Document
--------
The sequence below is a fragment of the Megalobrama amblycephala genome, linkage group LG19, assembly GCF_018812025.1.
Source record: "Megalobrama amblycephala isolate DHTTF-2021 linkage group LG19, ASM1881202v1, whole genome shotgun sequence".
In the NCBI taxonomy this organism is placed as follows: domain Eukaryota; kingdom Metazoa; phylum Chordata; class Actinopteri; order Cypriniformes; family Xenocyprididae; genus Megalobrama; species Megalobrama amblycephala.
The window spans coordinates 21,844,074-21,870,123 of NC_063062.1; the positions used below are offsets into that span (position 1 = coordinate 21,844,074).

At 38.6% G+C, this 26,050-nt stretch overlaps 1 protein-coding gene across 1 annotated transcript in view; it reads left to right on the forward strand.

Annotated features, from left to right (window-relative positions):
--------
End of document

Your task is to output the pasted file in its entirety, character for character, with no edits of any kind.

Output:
The sequence below is a fragment of the Megalobrama amblycephala genome, linkage group LG19, assembly GCF_018812025.1.
Source record: "Megalobrama amblycephala isolate DHTTF-2021 linkage group LG19, ASM1881202v1, whole genome shotgun sequence".
In the NCBI taxonomy this organism is placed as follows: domain Eukaryota; kingdom Metazoa; phylum Chordata; class Actinopteri; order Cypriniformes; family Xenocyprididae; genus Megalobrama; species Megalobrama amblycephala.
The window spans coordinates 21,844,074-21,870,123 of NC_063062.1; the positions used below are offsets into that span (position 1 = coordinate 21,844,074).

At 38.6% G+C, this 26,050-nt stretch overlaps 1 protein-coding gene across 1 annotated transcript in view; it reads left to right on the forward strand.

Annotated features, from left to right (window-relative positions):